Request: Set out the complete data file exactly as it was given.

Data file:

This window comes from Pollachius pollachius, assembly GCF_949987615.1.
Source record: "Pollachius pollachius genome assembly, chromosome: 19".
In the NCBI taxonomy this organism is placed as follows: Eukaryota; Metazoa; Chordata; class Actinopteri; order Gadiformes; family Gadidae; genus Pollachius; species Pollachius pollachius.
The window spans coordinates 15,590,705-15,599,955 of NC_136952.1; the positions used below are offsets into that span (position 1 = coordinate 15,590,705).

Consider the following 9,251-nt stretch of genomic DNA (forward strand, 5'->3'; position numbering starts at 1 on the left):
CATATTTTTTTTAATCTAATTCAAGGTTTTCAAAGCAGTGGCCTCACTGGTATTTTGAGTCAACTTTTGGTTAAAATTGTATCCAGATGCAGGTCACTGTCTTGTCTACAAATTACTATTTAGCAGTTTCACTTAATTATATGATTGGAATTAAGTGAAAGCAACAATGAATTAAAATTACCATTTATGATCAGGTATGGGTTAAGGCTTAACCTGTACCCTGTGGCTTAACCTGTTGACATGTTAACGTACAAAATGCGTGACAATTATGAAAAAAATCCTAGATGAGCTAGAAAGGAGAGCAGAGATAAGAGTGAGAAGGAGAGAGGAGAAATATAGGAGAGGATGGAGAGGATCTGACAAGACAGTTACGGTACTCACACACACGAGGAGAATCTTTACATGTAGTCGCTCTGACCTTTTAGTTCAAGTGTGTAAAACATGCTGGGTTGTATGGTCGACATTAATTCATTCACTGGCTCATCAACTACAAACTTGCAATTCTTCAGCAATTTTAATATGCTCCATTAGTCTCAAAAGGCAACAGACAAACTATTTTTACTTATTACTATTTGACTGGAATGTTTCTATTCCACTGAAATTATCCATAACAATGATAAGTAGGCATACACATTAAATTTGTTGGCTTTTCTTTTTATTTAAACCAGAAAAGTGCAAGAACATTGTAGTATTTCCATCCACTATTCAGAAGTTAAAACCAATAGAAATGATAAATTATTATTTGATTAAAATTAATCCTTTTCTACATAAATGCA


This window comes from Pollachius pollachius, assembly GCF_949987615.1.
Source record: "Pollachius pollachius genome assembly, chromosome: 19".
In the NCBI taxonomy this organism is placed as follows: Eukaryota; Metazoa; Chordata; class Actinopteri; order Gadiformes; family Gadidae; genus Pollachius; species Pollachius pollachius.
The window spans coordinates 15,590,705-15,599,955 of NC_136952.1; the positions used below are offsets into that span (position 1 = coordinate 15,590,705).

Consider the following 9,251-nt stretch of genomic DNA (forward strand, 5'->3'; position numbering starts at 1 on the left):
CATATTTTTTTTAATCTAATTCAAGGTTTTCAAAGCAGTGGCCTCACTGGTATTTTGAGTCAACTTTTGGTTAAAATTGTATCCAGATGCAGGTCACTGTCTTGTCTACAAATTACTATTTAGCAGTTTCACTTAATTATATGATTGGAATTAAGTGAAAGCAACAATGAATTAAAATTACCATTTATGATCAGGTATGGGTTAAGGCTTAACCTGTACCCTGTGGCTTAACCTGTTGACATGTTAACGTACAAAATGCGTGACAATTATGAAAAAAATCCTAGATGAGCTAGAAAGGAGAGCAGAGATAAGAGTGAGAAGGAGAGAGGAGAAATATAGGAGAGGATGGAGAGGATCTGACAAGACAGTTACGGTACTCACACACACGAGGAGAATCTTTACATGTAGTCGCTCTGACCTTTTAGTTCAAGTGTGTAAAACATGCTGGGTTGTATGGTCGACATTAATTCATTCACTGGCTCATCAACTACAAACTTGCAATTCTTCAGCAATTTTAATATGCTCCATTAGTCTCAAAAGGCAACAGACAAACTATTTTTACTTATTACTATTTGACTGGAATGTTTCTATTCCACTGAAATTATCCATAACAATGATAAGTAGGCATACACATTAAATTTGTTGGCTTTTCTTTTTATTTAAACCAGAAAAGTGCAAGAACATTGTAGTATTTCCATCCACTATTCAGAAGTTAAAACCAATAGAAATGATAAATTATTATTTGATTAAAATTAATCCTTTTCTACATAAATGCA